There Are Only Twelve Letters, But Some Of These Are Made
To Do Double Duty, As K Is Also T, And L Is Also R. The Most
Northern Island Of The Group, Kauai, Is As Often Pronounced As If It
Began With A T, And Kalo Is Usually Taro.
It is a very musical
Each syllable and word ends with a vowel, and there are
none of our rasping and sibilant consonants. In their soft
phraseology our hard rough surnames undergo a metamorphosis, as Fisk
into Filikina, Wilson into Wilikina. Each vowel is distinctly
pronounced, and usually with the Italian sound. The volcano is
pronounced as if spelt Keel-ah-wee-ah, and Kauai as if Kah-wye-ee.
The name Owhyhee for Hawaii had its origin in a mistake, for the
island was never anything but Hawaii, pronounced Hah-wye-ee, but
Captain Cook mistook the prefix O, which is the sign of the
nominative case, for a part of the word. Many of the names of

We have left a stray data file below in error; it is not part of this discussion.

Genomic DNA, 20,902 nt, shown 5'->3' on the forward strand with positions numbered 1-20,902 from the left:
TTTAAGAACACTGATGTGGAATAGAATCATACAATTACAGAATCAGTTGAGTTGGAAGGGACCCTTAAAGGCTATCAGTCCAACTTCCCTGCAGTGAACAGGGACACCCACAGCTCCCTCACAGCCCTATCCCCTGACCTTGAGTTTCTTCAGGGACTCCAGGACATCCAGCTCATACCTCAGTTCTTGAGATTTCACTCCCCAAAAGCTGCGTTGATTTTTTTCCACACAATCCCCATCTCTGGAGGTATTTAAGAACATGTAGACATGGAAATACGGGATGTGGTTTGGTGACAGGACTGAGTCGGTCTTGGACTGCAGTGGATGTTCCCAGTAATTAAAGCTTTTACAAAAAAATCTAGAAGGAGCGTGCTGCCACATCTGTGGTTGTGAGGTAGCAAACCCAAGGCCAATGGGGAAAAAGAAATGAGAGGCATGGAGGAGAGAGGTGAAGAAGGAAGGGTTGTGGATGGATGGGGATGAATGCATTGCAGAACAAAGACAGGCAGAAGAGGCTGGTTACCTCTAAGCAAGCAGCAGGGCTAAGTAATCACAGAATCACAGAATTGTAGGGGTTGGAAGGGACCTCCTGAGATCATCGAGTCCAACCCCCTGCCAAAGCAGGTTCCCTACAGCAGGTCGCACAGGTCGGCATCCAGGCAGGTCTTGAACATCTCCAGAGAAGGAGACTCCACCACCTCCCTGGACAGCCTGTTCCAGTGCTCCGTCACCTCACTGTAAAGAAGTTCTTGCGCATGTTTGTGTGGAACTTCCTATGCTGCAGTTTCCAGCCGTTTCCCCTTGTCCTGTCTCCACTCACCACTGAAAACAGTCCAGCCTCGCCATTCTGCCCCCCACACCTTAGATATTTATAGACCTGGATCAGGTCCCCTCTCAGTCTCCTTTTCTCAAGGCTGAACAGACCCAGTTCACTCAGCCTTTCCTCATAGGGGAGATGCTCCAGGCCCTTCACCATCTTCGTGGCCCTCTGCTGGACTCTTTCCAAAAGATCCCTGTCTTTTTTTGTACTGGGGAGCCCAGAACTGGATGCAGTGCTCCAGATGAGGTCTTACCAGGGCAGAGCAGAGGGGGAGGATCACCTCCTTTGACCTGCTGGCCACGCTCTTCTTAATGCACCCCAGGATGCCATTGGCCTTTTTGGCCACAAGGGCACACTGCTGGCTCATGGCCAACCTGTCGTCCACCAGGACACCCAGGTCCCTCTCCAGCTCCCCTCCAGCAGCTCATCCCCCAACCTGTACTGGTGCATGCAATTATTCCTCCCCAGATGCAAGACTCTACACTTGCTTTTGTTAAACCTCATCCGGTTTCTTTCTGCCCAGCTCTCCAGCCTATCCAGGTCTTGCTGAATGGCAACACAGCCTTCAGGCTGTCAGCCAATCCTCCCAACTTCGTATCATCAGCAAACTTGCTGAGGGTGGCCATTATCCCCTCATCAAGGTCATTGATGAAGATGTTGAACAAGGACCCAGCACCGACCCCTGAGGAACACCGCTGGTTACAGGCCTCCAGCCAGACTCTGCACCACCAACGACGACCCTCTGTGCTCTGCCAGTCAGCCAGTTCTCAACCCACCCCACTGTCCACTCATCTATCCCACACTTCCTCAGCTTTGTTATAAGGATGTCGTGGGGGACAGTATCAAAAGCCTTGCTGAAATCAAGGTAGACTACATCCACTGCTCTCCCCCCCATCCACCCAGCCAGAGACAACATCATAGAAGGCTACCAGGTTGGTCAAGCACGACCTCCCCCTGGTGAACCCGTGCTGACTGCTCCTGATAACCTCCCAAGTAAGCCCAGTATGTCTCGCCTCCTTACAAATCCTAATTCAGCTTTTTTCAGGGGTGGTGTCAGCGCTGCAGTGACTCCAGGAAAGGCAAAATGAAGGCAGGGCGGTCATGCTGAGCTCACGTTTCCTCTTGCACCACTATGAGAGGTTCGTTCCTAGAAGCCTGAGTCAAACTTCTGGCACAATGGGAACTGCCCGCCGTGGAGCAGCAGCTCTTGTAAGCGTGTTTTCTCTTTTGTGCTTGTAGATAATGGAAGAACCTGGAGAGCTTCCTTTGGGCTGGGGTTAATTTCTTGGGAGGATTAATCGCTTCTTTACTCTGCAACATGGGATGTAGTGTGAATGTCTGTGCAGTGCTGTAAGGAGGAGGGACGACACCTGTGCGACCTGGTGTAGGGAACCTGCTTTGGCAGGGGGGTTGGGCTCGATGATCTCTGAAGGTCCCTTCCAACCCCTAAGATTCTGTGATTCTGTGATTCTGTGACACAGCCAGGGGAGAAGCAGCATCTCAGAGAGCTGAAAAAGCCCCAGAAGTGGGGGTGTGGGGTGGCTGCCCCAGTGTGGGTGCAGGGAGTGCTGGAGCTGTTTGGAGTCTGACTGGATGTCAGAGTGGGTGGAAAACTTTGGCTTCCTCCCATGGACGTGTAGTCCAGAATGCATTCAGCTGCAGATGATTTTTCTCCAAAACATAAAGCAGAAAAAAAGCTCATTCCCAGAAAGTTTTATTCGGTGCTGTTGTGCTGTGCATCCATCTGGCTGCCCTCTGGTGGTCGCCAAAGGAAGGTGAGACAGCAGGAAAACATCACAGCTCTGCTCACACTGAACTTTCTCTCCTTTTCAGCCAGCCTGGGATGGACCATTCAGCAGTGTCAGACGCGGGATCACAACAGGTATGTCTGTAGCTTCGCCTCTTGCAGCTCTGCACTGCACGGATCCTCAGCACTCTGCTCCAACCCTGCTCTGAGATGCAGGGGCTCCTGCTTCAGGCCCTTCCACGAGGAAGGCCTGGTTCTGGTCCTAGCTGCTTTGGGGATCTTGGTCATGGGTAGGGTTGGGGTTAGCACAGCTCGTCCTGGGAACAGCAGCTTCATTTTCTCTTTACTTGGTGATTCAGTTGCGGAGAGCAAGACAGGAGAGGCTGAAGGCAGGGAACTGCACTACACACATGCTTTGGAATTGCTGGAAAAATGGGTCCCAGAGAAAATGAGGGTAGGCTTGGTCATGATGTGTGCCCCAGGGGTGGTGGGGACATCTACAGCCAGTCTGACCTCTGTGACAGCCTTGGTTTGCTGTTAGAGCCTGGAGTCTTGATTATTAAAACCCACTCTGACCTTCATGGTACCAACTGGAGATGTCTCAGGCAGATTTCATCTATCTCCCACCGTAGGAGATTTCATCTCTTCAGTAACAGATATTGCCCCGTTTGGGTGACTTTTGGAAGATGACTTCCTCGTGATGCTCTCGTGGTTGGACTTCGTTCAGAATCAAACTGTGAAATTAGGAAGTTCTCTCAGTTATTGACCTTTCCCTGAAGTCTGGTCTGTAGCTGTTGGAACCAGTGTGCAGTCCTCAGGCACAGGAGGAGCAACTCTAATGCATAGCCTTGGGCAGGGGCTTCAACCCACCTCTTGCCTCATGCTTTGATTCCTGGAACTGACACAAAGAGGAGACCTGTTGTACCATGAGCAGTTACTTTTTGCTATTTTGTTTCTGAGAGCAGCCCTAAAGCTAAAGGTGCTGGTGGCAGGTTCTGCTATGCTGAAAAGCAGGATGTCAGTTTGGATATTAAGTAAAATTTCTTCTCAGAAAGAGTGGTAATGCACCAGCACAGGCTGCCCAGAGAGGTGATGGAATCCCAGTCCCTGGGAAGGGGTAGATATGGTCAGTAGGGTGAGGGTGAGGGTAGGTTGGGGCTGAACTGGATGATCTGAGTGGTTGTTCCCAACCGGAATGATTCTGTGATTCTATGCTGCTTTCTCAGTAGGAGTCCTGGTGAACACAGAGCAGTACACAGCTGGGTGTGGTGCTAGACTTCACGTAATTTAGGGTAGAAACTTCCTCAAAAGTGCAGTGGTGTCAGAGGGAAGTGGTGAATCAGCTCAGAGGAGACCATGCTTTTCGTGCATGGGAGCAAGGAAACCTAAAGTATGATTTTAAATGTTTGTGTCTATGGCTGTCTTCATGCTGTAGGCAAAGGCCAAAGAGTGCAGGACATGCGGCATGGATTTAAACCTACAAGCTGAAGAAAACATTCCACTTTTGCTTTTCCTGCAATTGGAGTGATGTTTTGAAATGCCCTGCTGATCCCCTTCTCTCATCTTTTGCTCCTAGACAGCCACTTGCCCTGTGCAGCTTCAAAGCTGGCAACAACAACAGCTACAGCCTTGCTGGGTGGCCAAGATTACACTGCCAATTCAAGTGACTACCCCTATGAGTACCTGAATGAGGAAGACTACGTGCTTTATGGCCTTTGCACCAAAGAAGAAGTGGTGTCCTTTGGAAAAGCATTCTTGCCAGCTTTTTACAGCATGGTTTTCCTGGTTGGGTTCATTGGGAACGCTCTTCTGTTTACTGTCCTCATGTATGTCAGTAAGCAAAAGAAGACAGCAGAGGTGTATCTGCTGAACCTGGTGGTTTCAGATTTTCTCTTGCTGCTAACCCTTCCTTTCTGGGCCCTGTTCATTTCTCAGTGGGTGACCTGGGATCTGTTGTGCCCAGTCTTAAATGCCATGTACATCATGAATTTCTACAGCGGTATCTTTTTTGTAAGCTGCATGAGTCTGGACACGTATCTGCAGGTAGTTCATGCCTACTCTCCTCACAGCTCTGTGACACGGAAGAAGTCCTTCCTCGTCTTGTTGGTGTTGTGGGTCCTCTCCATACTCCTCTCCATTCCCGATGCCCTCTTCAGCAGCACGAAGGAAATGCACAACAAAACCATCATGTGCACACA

places, specially of those compounded with wai, water, are very
musical; Wailuku, "water of destruction;" Waialeale, "rippling
water;" Waioli, "singing water;" Waipio, "vanquished water;"
Kaiwaihae, "torn water." Mauna, "mountain," is a mere prefix, and
though always used in naming the two giants of the Pacific, Mauna
Kea, and Mauna Loa, is hardly ever applied to Hualalai, "the
offspring of the shining sun;" or to Haleakala on Maui, "the house
of the sun."
I notice that the foreigners never use the English or botanical
names of trees or plants, but speak of ohias, ohelos, kukui (candle-
nut), lauhala (pandanus), pulu (tree fern), mamane, koa, etc.
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